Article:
2.  Set the example for your family by adopting a “do hard things” attitude.

The old saying about more being “caught than taught” certainly applies here. Though the book does not tie their message of inspiring teens to raise the bar when it comes to expectations to parent behavior, it is certainly true that watching a parent live out the “do hard things” philosophy on a daily basis is inspiring in and of itself. In other words…

Be the change you want to see.

3.  Spend time as a family learning about the lives of members of older generations and compare how expectations placed on them during their teen years differ from those placed on today’s teens.

It’s amazing to spend time with people who grew up during difficult times like the Great Depression or who escaped from their homeland during a time of wartime or great oppression. Take time as a family to read about the lives of people who did extraordinary things during their younger years. Better yet, spend time in person with those who have endured great hardship or who have overcome great challenges in their lives. Take what you learn and apply it to your own lives where applicable.

4.  Commit yourself to learning how God created each of your children and how that impacts the things He has in store for their futures.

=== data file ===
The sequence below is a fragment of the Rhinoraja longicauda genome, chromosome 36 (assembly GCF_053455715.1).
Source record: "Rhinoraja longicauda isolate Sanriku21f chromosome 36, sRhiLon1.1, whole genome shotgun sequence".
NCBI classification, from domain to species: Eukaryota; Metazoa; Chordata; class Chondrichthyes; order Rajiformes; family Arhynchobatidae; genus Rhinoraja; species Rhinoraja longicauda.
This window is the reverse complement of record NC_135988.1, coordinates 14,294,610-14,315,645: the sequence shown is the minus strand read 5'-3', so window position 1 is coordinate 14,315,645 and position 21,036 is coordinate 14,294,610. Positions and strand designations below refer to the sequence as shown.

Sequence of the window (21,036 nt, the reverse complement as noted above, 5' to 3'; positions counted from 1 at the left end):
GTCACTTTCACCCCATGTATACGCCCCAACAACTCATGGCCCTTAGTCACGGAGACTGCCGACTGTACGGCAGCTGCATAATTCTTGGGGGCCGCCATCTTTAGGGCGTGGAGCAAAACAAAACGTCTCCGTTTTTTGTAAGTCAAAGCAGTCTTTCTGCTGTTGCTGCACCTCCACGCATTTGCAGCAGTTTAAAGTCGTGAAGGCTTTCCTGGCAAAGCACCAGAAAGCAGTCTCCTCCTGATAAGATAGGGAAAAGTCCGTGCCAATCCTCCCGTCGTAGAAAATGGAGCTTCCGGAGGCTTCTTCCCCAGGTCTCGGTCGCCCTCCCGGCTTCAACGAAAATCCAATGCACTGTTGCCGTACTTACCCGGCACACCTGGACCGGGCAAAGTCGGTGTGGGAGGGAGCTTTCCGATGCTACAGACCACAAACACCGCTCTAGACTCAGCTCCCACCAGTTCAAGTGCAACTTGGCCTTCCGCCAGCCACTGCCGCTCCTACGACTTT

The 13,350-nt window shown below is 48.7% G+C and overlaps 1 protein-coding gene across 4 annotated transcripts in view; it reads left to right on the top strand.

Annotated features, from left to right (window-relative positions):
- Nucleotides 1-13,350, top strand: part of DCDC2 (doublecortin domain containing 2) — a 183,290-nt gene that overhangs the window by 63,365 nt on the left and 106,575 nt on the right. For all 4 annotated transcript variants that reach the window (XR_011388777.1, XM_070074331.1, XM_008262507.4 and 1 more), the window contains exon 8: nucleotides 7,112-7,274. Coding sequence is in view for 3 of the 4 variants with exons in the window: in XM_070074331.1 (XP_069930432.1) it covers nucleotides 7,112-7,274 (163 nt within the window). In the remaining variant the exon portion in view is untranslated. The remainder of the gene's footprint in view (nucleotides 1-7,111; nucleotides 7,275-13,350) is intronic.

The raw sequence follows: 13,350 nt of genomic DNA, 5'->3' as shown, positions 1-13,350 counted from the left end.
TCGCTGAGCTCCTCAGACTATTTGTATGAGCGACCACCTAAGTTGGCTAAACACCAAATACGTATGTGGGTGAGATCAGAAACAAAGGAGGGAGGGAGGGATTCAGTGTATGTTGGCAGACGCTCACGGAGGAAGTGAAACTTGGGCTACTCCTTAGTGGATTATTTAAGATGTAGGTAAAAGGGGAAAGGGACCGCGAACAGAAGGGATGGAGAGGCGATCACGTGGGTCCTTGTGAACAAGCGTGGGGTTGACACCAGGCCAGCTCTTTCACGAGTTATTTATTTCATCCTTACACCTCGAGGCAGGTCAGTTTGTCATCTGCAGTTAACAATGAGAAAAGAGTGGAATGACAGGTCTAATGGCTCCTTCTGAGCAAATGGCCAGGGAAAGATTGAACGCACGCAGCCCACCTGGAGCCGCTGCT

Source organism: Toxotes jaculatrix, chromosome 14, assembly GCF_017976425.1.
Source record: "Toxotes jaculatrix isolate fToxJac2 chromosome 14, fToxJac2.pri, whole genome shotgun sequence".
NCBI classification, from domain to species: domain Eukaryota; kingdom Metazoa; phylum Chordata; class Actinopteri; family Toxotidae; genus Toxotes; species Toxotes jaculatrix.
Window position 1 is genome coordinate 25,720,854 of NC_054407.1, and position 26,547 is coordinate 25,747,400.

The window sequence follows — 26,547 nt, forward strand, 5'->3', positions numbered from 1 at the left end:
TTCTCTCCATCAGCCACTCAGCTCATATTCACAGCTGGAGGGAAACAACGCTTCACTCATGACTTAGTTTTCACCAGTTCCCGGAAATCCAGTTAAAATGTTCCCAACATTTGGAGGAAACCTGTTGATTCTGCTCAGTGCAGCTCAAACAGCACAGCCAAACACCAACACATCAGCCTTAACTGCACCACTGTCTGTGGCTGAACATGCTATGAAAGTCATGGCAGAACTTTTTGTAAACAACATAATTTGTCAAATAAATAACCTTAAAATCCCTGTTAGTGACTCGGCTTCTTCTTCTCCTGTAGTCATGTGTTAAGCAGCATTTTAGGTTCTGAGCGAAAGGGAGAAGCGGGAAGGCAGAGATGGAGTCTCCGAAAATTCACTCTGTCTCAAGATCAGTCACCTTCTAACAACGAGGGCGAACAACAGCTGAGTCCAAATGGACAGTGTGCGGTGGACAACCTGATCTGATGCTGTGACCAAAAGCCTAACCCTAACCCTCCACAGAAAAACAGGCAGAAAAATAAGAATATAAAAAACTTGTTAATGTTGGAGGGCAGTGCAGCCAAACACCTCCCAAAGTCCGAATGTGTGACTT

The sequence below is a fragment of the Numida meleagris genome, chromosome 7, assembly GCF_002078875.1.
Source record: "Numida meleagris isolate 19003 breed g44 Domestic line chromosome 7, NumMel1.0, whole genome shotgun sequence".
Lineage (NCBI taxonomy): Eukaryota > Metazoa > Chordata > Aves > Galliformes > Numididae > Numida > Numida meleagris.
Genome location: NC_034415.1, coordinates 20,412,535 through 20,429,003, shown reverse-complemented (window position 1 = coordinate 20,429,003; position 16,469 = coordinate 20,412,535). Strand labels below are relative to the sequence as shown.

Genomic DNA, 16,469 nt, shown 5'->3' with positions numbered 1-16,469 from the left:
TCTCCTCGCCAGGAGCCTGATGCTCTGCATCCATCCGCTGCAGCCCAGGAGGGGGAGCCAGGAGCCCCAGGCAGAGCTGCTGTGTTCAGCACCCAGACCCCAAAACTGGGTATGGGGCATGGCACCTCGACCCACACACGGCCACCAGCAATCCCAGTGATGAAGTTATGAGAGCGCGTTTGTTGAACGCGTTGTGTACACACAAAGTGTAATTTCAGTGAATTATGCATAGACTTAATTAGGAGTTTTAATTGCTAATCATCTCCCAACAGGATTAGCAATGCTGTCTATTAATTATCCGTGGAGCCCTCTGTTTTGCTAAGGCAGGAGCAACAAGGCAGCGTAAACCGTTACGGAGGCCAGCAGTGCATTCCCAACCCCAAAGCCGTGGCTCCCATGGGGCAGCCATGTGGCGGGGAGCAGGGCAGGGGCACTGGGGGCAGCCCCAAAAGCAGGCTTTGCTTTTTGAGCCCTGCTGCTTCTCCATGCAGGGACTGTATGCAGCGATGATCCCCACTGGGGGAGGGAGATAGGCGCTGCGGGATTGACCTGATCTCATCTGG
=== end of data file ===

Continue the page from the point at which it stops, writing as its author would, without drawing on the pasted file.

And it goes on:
I am convinced that one of the greatest disservices we do for our children is to create plans for their lives that we think will make them happy without ever consulting the One who created them. Many times these plans are extensions of our own dreams and have very little to do with what God created them to accomplish. We must realize and accept that God created each of our children with their own sets of strengths and weaknesses and that He has his own unique plan for them. In fact, Psalm 139:16 reminds us:

“Your eyes saw my unformed body;
all the days ordained for me were written in your book
before one of them came to be.”

Nothing will ever bring our children more joy than discovering and walking in their own unique calling specially designed for them by their Creator.

5.  Create a “do hard things” family plan for the summer.

Summer is the perfect time to evaluate the past school year and to discuss where adjustments might need to be made. Be sure to include your children in the discussion and decision-making process and don’t be afraid to ask some difficult questions.

Hopefully this summary of the action plan presented on pages 223-224 of Do Hard Things will provide some inspiration:

  • Honestly evaluate your life, your family, and your relationships.
  • Decide what negative behaviors or patterns need to end.
  • Identify and connect with people who can help you accomplish your goal.
  • Define one or two key action steps to take and decide how and when to implement them.
  • Acknowledge that you can’t accomplish your plan without God’s help and create a plan to help you stay connected with Him throughout the process.
  • Get excited about your plan and expect success.

Over the summer I will share portions of our “do hard things” family plan. We are already implementing phase 1 of our plan and seeing great success. We will embark on phase 2 in the next few weeks.

Need more inspiration?

Visit the Rebelution website for a variety of Do Hard Things ideas and resources.

For additional inspiration on the topic of raising family expectations, be sure to check out my “Cast a Higher Vision” guest post for Dr. Kathy Koch of Celebrate Kids, Inc. and Hearts at Home 2.0.

Have a blessed week! –Dawn